Ready to drink meal replacement shakes or RTDs are a hot topic right now. The US giant Soylent has started distributing his ace product, Soylent Drink (and Soylent Cafe) in the UK (discussed in another article). Similarly, Saturo, an Austrian based RTD company, has decided to make the jump to the US. Also, after getting some fresh funding. On top of that, this September, Jimmyjoy (the Dutch budget meal replacement giant) has launched Plenny Drink, their bet to get a share of the RTD market.
So why is this all happening now? Are RTDs the future of meal replacements? Will they offer an entry point to mass marketing? I will try to answer this questions and more.
An overview of the RTD market
Ready to drink meal replacements have been around the US for a while, since Soylent lauched Soylent Drink Original back in September 2015. They followed up with more flavours, namely, Cacao, Nectar (12/16), Strawberry (06/18) and recently Vanilla (09/18). Plus, Soylent Cafe (the caffeinated version) in August 2016, expanding the flavour options in June 2017 (Cafe Vanilla and Cafe Chai).
In July 2017, Soylent was available in 7-Eleven shops, which was a great jump forward on the introduction of complete foods to the general audience. Now, you can find them in other stores like Kroger, Walmart or Target; besides over 8,000 7-Elevens.
So, yes a lot about Soylent, but what about other alternatives?
Sadly enough, the fact is that there is not any in the RTD format. Ample has a pre-bottled powder to which you only need to add water, but does not sell in retail and it is a more niche (organic superfood) product. Similarly, there is Vitalhouse in Canada, which offers their meal replacement in the same product, but it is even a smaller company than Ample.
Why is this? Where is the US competition? Will there be any more options soon? Questions to be answered in another article.
The RTD market in Europe is at the most competitive it has ever been. Mana Drink was launched at the start of 2017. Closely followed by the Austrian RTD one-trick Saturo, which has become one of the biggest names in the market and is now ready to jump to the US. These two offered products very similar to Soylent.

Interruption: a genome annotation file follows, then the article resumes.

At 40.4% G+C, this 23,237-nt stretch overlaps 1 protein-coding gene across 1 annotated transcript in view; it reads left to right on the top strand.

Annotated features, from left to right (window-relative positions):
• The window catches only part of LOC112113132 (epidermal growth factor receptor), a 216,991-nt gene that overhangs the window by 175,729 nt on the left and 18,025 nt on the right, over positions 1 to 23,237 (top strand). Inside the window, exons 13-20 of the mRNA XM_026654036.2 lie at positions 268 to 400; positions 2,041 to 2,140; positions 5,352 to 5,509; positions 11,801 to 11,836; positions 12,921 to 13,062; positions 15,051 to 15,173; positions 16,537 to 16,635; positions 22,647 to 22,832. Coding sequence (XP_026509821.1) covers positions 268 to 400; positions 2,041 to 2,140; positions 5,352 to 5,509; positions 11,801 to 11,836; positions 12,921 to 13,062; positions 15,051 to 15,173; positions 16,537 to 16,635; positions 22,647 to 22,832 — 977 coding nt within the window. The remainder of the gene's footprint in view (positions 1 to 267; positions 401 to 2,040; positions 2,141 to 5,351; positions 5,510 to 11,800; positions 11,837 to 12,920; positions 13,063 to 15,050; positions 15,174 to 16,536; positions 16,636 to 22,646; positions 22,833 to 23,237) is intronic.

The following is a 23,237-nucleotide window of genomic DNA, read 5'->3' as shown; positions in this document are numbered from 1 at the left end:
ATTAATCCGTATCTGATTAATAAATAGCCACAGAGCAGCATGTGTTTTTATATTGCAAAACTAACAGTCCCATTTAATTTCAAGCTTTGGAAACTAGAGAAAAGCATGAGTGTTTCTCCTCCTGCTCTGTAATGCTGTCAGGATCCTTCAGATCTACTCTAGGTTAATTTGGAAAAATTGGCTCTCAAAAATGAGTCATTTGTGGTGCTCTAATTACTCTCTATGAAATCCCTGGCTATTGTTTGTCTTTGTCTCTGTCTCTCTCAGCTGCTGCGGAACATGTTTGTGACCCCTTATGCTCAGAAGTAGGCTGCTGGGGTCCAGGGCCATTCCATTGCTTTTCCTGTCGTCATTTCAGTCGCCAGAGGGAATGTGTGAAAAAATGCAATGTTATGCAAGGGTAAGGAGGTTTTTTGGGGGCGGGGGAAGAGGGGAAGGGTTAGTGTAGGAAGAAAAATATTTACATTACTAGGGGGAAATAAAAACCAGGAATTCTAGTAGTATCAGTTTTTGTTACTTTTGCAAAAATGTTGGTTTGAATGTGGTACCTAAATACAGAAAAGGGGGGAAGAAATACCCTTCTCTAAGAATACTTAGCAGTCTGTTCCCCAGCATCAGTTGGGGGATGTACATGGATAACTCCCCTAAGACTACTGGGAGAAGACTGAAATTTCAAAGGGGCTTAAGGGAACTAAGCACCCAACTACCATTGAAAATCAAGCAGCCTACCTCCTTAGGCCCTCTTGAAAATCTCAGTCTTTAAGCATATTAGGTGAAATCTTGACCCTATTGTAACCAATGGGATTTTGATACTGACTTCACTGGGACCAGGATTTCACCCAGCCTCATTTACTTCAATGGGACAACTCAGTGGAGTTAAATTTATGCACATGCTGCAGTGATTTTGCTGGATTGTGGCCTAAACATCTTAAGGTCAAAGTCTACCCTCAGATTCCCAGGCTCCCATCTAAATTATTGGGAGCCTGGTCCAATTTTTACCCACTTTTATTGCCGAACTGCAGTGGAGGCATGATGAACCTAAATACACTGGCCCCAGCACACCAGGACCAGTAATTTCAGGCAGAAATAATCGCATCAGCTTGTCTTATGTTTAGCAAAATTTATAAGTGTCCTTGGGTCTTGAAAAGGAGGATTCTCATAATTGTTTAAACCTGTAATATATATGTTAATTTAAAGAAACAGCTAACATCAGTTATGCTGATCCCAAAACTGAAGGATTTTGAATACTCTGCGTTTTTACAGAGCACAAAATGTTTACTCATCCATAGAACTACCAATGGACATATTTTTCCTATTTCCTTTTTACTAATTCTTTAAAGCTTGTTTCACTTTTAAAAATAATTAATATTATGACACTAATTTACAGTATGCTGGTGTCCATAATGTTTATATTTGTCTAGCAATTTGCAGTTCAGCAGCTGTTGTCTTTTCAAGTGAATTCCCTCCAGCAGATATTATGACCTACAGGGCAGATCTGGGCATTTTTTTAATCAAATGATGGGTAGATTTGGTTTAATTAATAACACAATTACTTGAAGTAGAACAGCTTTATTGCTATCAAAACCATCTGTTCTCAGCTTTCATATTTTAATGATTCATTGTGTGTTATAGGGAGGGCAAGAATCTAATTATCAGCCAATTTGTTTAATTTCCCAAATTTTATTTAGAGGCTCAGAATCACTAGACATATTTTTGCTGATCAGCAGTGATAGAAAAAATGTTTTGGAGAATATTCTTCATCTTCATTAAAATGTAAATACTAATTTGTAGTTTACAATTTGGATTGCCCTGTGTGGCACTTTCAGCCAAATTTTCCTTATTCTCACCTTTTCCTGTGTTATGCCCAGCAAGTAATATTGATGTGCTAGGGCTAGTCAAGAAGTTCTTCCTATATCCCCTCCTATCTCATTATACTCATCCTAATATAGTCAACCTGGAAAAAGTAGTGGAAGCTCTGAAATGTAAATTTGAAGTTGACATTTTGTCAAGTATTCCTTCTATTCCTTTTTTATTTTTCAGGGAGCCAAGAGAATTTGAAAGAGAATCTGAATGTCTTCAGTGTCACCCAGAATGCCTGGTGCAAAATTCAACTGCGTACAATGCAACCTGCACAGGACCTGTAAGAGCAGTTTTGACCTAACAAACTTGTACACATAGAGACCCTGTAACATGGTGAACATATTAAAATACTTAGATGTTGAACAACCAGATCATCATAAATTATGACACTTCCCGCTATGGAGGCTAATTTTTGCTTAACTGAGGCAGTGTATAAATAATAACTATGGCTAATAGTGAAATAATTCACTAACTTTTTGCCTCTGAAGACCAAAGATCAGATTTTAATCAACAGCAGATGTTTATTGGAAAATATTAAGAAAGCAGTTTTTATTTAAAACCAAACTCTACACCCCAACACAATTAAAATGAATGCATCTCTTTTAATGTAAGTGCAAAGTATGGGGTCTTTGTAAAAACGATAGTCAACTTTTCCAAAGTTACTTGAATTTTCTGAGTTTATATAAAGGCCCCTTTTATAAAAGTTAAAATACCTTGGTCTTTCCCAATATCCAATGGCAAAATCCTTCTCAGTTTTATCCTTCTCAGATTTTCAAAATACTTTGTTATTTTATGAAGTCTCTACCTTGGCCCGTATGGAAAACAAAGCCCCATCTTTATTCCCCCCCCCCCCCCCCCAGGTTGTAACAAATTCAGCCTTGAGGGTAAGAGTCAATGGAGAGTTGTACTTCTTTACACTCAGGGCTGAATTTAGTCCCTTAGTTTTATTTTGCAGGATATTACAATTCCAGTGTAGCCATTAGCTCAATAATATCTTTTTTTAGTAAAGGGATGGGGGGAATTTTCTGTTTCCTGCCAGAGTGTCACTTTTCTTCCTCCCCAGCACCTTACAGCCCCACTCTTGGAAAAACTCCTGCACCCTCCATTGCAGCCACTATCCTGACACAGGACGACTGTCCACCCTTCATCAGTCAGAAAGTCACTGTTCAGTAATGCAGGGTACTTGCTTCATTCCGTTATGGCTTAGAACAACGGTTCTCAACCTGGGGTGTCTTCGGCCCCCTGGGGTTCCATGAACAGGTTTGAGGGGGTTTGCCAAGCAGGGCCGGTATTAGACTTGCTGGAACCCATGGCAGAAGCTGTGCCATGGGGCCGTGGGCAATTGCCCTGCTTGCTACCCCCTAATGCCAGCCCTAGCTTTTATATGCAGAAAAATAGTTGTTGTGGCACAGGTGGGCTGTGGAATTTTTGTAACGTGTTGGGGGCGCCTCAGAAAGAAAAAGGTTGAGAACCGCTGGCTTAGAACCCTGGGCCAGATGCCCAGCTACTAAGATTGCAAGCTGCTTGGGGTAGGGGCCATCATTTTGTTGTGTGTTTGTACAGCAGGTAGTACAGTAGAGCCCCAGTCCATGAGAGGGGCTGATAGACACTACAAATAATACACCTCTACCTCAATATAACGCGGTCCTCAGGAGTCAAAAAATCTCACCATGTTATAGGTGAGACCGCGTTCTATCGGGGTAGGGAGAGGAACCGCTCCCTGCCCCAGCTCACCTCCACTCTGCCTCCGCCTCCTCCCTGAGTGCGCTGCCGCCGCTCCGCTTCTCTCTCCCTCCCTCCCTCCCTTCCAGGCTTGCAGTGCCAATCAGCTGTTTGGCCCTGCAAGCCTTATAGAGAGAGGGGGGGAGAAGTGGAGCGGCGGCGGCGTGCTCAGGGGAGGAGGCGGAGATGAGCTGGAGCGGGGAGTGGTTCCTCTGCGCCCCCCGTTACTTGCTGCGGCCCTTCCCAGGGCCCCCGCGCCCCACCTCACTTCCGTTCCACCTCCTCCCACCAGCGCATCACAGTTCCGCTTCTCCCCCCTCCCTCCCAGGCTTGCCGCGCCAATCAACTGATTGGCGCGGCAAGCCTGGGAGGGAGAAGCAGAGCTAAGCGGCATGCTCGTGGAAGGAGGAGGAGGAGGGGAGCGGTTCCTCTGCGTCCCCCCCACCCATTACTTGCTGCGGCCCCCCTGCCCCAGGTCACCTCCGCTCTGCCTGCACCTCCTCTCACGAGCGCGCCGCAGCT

Later on, YFood brought a non-soy based RTD and arguably one of the best tasting shakes in the market. More recently, there has been other brands like Your Pop Up Meal (who only sells ready to drink products), Feed. or Trinkkost jumping on the RTD hype train.
The latest addition to the European RTD market has been no other than Plenny Drink. Based on Jimmyjoys worldwide successfull Plenny Shake, it is the Dutch powerhouse’s bet on this sector. It aims to be the budget option.
Oh, and let’s not forget. Soylent is also fight for a piece of the pie in Europe, after they launched their products via Amazon in the UK.
Many are now wondering when or if the European giant Huel will jump into the RTD hype. Other, brands like Queal, too, are looking to expand their product range to this sector, while this might not be happening in the first half of 2019.
|RTDs in the World|
|VitalHouse||$$$||NA||V, NG, GF||40||29||31|
GF– Gluten Free.
LF– Lactose free but not Vegan.
SF– Soy Free.
*– Only specific products are.
Price per 400kcal without subscription:
$– Below $1.5 $1.5 = €1.3 = £1.15
$$- $1.5 to $3 $3 = €2.6 = £2.3
$$$– $3 to $5 $5 = €4.3 = £3.85
$$$$– over $5
Why are RTDs so popular now?
First and foremost is important to remark that the meal replacement market is in its infacy right now. Much of the potential audience has not been introduced to complete foods and thus there is a huge piece of the pie yet to be tasted.
When this massification or normalization of meal replacements is going to come is something no one can guess. You can make wild predictions, but they will have little foundation. Thus, the companies are attempting different marketing techniques, producing different styles of products, in varying sizes and formats in order to find the key to the general population. To clarify this point, they are trying to come up with the “perfect” product that will solve some of the issues the market presents (selling in retail, overcoming competition, convenience, price…) for both new and old consumers.
After seeing how Soylent made a bet on their RTD over the powder version and has succeeded controlling the US market and ensuring retail deals with some of the biggest retailers in NA; it is normal that the European counterparts have tried to emulate it.
RTD vs Powder
So, what are the benefits of an RTD product over a powder based product?
- Convenience. Let’s start with the most obvious one. RTDs are far more convenient than powders, particularly if you are to drink them on the go. It is not only that, but there is also the accountability factor. RTDs do not require use of scoops or any measurements. You know what you are getting in each drink, and that is a big load off some people.
- Portability. Tied with the last point, it is obvious that RTDs are more portable than the powders. You do not need to bring a shaker, a pouch and/or water. You can take them almost anywhere (except plains) and drink them in an instant.
- Time. Meal replacements are partially about saving time. There is not a quicker meal than the one already prepared for you in a bottle. Just open and drink.